It’s time to recognise that there might be more Covid-19 symptoms than we think
When Matt Hancock returned to work after recovering from Covid-19, he told the BBC about the “Incredibly painful throat” that had been one of his main symptoms.
“It was like having glass in (there),” said the Health Secretary.
But when I got a sore throat just over a week ago, I didn’t immediately think: Coronavirus.
I thought it was just a passing thing, possibly hay fever. It was fine the next day, but then came back much worse – accompanied now by an aching in my limbs that reached to my fingertips.
I tried to watch telly with the family, but I was grumpy, and my wife ended up sending me to bed.
And, just in case, she told me to sleep in the top room on my own.
I asked her to drop off some medicines, books, my tablet and a pile of clothes, then I lay down and took a good look at my new home.
Better get used to it, I thought: unless I recovered very soon, I was looking at a seven-day, self-isolation stretch.
Although I was ill during a pandemic, it didn’t look like I had the Coronavirus”
By Thursday, I was feeling worse than I had for years, in the middle of a fast-growing pandemic. But although I was ill, it just didn’t look like I had the Coronavirus.
I may have been scared and in pain, feeling that my throat was about to close up, but I didn’t have any of the official three main symptoms.
I didn’t (1) have a temperature, although I sometimes felt hot and sweaty.
I didn’t (2) have a cough and – although I remembered not really enjoying my food shortly before I started feeling rotten – I hadn’t (3) lost my sense of taste and smell, either.
Coronavirus was still out there: maybe I’d let my guard down, just the once?”
The number of Covid-19 cases was going down where I live, which made it still more unlikely that I’d caught it. But Coronavirus was still out there: maybe I’d let my guard down, just the once?
After all, I was the one who went out most of the four people in my family – shopping, exercising, or a combination of both. Perhaps I’d forgotten to sanitise my hands, then touched my face?
Or maybe I’d caught it from someone infected, who’d reached across me to grab something in the shops – the kind of social distancing breach that happens more and more with every passing week in lockdown.
As my tonsils were by now red and scratched-looking, I searched for tonsillitis on the NHS website. “A sore throat and pain when swallowing”, earache and a headache more closely matched my symptoms than the official ones for Covid-19.
By now, it had been almost a week since my symptoms started, and I knew I couldn’t keep wondering what was wrong with me.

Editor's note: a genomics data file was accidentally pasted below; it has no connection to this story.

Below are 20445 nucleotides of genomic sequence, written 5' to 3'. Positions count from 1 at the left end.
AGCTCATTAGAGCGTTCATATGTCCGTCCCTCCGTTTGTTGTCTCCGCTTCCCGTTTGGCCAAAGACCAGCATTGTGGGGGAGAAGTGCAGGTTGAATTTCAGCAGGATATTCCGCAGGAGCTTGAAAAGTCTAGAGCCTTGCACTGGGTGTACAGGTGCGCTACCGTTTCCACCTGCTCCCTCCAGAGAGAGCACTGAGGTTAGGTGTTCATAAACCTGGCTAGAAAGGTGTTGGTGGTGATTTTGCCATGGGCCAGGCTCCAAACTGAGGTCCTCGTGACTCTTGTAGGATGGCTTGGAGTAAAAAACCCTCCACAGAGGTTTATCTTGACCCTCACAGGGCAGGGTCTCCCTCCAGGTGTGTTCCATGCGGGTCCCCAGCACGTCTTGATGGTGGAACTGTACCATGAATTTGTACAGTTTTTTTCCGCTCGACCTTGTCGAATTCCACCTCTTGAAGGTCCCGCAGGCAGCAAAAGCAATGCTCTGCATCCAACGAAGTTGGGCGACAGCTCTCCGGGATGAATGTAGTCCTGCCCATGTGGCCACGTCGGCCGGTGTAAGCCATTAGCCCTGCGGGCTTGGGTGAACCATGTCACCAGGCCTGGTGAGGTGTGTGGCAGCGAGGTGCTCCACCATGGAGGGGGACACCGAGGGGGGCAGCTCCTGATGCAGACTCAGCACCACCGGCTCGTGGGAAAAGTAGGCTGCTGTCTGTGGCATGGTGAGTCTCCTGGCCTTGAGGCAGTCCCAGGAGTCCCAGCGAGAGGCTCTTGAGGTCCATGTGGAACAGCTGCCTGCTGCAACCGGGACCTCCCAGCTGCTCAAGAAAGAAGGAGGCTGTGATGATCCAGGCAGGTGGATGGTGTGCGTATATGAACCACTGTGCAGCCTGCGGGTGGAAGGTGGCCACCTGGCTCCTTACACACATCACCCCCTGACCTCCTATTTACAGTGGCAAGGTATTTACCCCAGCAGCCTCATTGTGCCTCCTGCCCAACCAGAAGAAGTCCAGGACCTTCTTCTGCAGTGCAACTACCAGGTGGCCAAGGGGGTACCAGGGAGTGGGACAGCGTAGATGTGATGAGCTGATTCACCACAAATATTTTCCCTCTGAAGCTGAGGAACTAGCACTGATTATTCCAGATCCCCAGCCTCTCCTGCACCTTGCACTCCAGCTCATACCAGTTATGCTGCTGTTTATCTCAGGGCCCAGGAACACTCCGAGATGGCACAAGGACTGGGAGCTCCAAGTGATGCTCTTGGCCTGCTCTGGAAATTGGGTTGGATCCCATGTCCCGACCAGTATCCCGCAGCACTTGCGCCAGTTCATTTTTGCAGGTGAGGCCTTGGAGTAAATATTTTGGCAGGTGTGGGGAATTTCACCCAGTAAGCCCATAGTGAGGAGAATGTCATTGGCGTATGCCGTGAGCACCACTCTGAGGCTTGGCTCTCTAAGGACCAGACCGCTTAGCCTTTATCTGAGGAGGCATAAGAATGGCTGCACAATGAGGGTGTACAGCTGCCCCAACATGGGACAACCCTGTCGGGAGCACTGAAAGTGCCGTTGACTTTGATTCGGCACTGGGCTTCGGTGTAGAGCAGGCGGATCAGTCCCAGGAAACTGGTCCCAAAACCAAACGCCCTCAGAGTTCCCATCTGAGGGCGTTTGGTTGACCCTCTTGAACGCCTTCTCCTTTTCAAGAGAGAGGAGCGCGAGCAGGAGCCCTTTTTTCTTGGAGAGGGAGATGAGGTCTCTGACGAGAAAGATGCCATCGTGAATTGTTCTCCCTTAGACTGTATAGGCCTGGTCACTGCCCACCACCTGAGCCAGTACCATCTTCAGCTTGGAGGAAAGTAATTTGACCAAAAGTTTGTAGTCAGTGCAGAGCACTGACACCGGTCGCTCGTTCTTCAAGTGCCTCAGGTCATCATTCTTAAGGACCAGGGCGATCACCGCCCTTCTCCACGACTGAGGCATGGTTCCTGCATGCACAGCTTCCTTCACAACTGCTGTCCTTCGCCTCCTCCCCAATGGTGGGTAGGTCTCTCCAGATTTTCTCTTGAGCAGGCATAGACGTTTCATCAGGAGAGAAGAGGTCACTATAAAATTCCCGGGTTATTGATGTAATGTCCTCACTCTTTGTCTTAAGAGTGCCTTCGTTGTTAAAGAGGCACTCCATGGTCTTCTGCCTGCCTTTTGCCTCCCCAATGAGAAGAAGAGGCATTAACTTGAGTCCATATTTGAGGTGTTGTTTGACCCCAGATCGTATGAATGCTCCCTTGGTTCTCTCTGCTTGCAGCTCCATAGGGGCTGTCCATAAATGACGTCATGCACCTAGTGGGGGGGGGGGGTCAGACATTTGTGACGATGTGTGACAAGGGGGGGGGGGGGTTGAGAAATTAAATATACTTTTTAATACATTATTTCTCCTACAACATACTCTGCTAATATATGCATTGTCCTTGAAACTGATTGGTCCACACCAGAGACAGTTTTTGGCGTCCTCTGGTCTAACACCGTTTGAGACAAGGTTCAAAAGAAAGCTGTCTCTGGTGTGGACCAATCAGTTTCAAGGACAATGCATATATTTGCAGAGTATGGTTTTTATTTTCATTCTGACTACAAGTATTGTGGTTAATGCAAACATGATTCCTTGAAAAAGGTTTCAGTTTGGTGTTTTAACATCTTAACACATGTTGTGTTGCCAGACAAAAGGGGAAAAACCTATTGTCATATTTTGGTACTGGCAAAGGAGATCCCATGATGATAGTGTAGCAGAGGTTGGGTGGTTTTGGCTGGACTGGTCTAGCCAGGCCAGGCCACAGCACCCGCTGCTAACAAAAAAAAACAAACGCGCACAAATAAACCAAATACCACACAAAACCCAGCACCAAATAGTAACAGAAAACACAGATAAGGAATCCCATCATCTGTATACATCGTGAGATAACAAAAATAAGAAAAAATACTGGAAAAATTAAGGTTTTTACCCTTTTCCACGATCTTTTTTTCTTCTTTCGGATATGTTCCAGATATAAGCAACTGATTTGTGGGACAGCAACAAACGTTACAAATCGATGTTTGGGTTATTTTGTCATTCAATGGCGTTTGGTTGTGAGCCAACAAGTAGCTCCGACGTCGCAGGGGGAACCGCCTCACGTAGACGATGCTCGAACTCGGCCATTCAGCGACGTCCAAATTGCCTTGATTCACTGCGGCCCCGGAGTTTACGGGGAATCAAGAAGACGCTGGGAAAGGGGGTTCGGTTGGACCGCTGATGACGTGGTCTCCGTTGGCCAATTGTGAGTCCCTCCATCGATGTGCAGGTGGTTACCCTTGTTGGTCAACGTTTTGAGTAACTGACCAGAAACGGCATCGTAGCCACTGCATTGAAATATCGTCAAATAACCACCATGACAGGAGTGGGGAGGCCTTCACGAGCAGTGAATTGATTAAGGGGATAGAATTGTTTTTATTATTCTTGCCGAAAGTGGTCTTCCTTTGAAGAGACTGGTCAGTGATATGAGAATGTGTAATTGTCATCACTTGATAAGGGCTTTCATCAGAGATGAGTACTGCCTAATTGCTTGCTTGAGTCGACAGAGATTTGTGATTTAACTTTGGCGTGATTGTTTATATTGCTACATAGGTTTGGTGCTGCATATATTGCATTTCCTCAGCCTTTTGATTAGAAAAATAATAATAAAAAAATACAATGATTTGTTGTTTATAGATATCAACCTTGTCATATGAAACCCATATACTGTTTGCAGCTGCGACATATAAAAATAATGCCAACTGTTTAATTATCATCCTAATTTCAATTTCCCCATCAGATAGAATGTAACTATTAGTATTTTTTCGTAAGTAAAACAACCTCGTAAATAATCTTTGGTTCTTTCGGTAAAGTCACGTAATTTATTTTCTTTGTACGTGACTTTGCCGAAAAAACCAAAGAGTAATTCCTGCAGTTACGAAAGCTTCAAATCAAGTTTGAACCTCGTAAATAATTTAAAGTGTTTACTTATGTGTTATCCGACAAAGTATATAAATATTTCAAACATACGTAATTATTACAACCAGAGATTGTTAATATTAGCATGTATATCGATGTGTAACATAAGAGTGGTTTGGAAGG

I couldn’t keep taking the maximum daily dose of ibuprofen and paracetamol: I needed to do something, or talk to someone.
But should I call my GP about tonsillitis? Or 111 online about Coronavirus? In the end, I did both.
Even though I didn’t have the main symptoms of Coronavirus, it was still very possible that I could have it”
I booked a test for Covid-19 and then phoned my GP to arrange some back-up antibiotics, in case the test came back negative.
And my doctor told me something about my symptoms that suddenly explained everything – it’s characteristic of viruses to impact differently on individuals, and produce a wide range of reactions.
So, one man’s sore throat might well be another woman’s fever, or difficulty breathing.
Even though I didn’t have the main symptoms of the Coronavirus, it was still very possible that I could have it.
As I write this, I’m still waiting for the results of my Covid-19 test to come in.
I’m feeling much better, but I’m personally more convinced than ever that Coronavirus was what made me so ill last week.
The more we learn about the virus, the more it appears that it may produce a greater variety of symptoms than the Big Three alone.”
And, the more we learn more about the virus, the more it appears that it may produce a greater variety of symptoms than the Big Three alone.
Luke Harding wrote in The Guardian recently that: “There is evidence that the official NHS description of the virus’s symptoms – coughs, fever, loss of taste/smell – is too narrow”, and that people were reporting a far wider range of reactions.
These included chest and stomach pain, acid reflux and shortness of breath, while there was also worrying evidence that the virus could trouble some of those who caught it for months afterwards.
Harding quotes Julia Hammond, a Manchester doctor who caught Covid-19 early on, as saying: “It seems quite different in each person. There’s not a standard progression.”
Another doctor, Tracy Briggs, said: “I felt hot and sweaty but I didn’t have a documented high temperature. I think there is a need to recognise that the clinical symptoms are much wider than cough and fever.”